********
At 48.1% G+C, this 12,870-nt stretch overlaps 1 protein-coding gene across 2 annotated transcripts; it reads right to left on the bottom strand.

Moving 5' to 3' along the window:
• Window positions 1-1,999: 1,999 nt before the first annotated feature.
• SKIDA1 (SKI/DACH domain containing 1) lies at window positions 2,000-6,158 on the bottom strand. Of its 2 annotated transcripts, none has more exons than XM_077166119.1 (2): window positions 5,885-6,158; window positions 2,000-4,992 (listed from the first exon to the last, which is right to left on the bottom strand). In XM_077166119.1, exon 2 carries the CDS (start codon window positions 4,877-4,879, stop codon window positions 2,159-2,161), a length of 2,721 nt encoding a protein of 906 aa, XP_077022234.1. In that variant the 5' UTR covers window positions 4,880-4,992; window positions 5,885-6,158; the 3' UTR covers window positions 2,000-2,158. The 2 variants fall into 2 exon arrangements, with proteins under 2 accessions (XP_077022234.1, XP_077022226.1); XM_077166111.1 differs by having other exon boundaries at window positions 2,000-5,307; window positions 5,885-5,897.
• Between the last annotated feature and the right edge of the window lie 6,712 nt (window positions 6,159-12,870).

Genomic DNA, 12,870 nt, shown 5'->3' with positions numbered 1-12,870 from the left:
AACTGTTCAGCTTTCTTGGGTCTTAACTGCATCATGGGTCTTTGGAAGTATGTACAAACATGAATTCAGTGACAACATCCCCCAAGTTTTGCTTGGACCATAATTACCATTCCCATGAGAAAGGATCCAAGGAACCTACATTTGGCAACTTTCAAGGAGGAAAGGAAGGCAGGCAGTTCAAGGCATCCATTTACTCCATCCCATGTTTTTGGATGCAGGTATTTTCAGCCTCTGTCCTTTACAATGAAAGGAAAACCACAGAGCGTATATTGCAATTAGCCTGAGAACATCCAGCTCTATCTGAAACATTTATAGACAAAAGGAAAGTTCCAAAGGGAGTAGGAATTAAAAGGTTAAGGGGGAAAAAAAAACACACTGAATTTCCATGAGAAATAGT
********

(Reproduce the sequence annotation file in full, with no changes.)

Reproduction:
At 48.1% G+C, this 12,870-nt stretch overlaps 1 protein-coding gene across 2 annotated transcripts; it reads right to left on the bottom strand.

Moving 5' to 3' along the window:
• Window positions 1-1,999: 1,999 nt before the first annotated feature.
• SKIDA1 (SKI/DACH domain containing 1) lies at window positions 2,000-6,158 on the bottom strand. Of its 2 annotated transcripts, none has more exons than XM_077166119.1 (2): window positions 5,885-6,158; window positions 2,000-4,992 (listed from the first exon to the last, which is right to left on the bottom strand). In XM_077166119.1, exon 2 carries the CDS (start codon window positions 4,877-4,879, stop codon window positions 2,159-2,161), a length of 2,721 nt encoding a protein of 906 aa, XP_077022234.1. In that variant the 5' UTR covers window positions 4,880-4,992; window positions 5,885-6,158; the 3' UTR covers window positions 2,000-2,158. The 2 variants fall into 2 exon arrangements, with proteins under 2 accessions (XP_077022234.1, XP_077022226.1); XM_077166111.1 differs by having other exon boundaries at window positions 2,000-5,307; window positions 5,885-5,897.
• Between the last annotated feature and the right edge of the window lie 6,712 nt (window positions 6,159-12,870).

Genomic DNA, 12,870 nt, shown 5'->3' with positions numbered 1-12,870 from the left:
AACTGTTCAGCTTTCTTGGGTCTTAACTGCATCATGGGTCTTTGGAAGTATGTACAAACATGAATTCAGTGACAACATCCCCCAAGTTTTGCTTGGACCATAATTACCATTCCCATGAGAAAGGATCCAAGGAACCTACATTTGGCAACTTTCAAGGAGGAAAGGAAGGCAGGCAGTTCAAGGCATCCATTTACTCCATCCCATGTTTTTGGATGCAGGTATTTTCAGCCTCTGTCCTTTACAATGAAAGGAAAACCACAGAGCGTATATTGCAATTAGCCTGAGAACATCCAGCTCTATCTGAAACATTTATAGACAAAAGGAAAGTTCCAAAGGGAGTAGGAATTAAAAGGTTAAGGGGGAAAAAAAAACACACTGAATTTCCATGAGAAATAGT